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Toast raises price range for offfering

An image of a restaurant using Toast Inc. technology for orders.Courtesy of Toast


Toast raises price range for offfering

Toast Inc., which helps restaurants handle payments, raised the price range for its pending initial public offering. The Boston-based company now plans to sell 21.7 million shares at $34 to $36, according to to an updated filing with the US Securities and Exchange Commission. That’s up from the $30 to $33 apiece it had initially targeted. The deal could value Toast at as much as $18 billion based on the number of outstanding shares listed in the prospectus. The company has said its software allows for diners to order online, in-person or over their phones. Restaurants can also use the guest data it captures to craft loyalty and marketing programs. Incorporated in 2011, the company’s platform was used by about 48,000 restaurants as of June 30 and had processed more than $38 billion in gross payments over the previous 12 months. Toast plans to list on the New York Stock Exchange under the symbol TOST. — BLOOMBERG NEWS



Looks to be an expensive heating season in New England

Natural gas futures have been soaring, and they’re set to get especially high in New England and California in the coming months. US inventories are tight, to the point where a harsh winter could mean a supply crunch. Any shortages would have an outsized impact on New England, where limited pipeline capacity makes it harder to bring gas from Appalachia. The region also relies on imports of liquefied natural gas cargoes during the cold season, making it more exposed to international prices at a time when Europe and Asia are scrambling for supplies. — BLOOMBERG NEWS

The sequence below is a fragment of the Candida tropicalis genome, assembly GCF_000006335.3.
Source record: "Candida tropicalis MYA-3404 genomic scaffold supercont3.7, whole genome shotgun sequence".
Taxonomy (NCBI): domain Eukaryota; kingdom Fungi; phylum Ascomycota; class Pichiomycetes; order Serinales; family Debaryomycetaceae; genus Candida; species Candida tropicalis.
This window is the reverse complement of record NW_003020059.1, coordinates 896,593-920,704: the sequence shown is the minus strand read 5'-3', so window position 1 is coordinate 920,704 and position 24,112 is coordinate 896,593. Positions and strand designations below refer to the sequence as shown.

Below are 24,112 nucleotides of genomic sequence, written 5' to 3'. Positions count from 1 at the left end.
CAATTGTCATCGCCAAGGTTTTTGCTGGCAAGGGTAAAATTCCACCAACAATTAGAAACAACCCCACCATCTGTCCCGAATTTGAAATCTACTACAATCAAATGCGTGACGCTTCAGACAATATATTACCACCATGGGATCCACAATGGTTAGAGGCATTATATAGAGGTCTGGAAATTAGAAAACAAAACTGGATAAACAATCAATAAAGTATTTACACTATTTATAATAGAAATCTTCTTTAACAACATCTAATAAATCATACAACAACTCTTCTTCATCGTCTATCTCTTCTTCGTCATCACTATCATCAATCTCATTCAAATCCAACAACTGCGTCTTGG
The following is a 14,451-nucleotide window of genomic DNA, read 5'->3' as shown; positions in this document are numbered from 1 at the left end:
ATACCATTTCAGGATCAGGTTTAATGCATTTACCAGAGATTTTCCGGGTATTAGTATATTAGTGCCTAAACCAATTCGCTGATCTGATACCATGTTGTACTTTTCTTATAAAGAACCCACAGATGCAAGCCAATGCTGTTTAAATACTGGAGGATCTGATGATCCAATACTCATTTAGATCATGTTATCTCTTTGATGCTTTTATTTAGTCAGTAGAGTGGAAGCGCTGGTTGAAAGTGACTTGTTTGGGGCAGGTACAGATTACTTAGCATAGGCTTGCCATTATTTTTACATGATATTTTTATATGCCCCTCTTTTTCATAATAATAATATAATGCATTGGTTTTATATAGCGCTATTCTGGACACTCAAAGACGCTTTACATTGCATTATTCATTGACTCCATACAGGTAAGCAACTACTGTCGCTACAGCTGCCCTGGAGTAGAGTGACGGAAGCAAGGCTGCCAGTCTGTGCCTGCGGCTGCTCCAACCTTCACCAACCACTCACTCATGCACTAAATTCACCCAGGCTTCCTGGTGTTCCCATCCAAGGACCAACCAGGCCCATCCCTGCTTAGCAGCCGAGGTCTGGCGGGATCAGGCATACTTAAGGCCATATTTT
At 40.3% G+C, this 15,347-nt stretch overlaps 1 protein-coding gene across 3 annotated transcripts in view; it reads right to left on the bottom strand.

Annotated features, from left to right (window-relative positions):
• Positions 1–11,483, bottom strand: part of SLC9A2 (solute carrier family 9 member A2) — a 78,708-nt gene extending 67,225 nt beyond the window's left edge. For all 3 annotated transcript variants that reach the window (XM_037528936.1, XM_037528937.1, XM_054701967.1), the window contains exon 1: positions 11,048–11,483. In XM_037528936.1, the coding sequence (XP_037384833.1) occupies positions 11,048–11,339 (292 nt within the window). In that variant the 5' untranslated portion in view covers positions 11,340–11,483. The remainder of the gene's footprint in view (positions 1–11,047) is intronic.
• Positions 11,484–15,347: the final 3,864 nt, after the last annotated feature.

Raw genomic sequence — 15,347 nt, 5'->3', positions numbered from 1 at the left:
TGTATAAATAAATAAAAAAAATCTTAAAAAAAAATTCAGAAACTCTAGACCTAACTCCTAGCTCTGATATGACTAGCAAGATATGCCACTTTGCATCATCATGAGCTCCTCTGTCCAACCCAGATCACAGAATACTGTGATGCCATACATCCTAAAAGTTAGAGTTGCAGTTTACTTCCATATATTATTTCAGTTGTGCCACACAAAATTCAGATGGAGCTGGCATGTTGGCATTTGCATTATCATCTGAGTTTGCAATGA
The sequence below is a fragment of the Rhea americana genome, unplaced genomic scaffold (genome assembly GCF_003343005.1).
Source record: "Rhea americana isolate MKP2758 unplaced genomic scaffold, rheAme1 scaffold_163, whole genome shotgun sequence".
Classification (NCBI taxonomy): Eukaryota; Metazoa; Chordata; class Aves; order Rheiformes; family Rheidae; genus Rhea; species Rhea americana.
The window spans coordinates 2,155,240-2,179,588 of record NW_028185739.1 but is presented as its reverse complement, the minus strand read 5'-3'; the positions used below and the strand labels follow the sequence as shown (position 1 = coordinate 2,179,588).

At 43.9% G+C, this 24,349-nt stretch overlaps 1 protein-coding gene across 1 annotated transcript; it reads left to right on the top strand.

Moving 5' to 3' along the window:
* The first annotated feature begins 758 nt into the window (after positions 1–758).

CVS wants to hire 25,000

CVS Health aims to fill 25,000 openings at its drugstores nationally, as the chain gears up to deliver more COVID-19 vaccines as well as preventive shots for the flu this fall and winter. The company said Monday that it is looking for full- and part-time pharmacists, pharmacy technicians, and nurses for its stores. It also wants to fill temporary positions. The Woonsocket, R.I., company runs around 9,900 retail locations, including some pharmacies inside Target stores. It employs about 300,000 people. CVS Health said the hiring campaign will help its stores deliver COVID-19 booster shots and continue to offer shots to those who have not been vaccinated. The company’s stores have administered more than 34 million COVID-19 vaccines so far.



GM says production starts on replacements for Bolt battery parts

General Motors said Monday that production has resumed for battery modules used in recalled Chevrolet Bolt electric vehicles, and customers could start getting replacement parts by mid-October. GM said supplier LG has restarted production at plants in Holland and Hazel Park, Mich., and is adding capacity to makemore battery cells. The recall follows reports of 13 battery fires, GM said, which can occur when two separate defects are present in the battery modules. More than 140,000 Bolts are covered by the recall, which is expect to cost $1.8 billion. GM said it continues to negotiate with LG over who will pay. — ASSOCIATED PRESS


FedEx to spend more than $100 million on delivery van safety

FedEx plans to spend more than $100 million to improve delivery-van safety and reduce costs from accidents, potentially dragging on short-term earnings as the courier faces pressure from rising wages and other expenses. The company’s Ground unit is offering $1,500 per vehicle to reimburse its contractors for installing cameras and sensors that warn drivers of obstacles or other vehicles, according to documents viewed by Bloomberg News. The unit’s contractors operate about 72,000 vehicles, FedEx said. — BLOOMBERG NEWS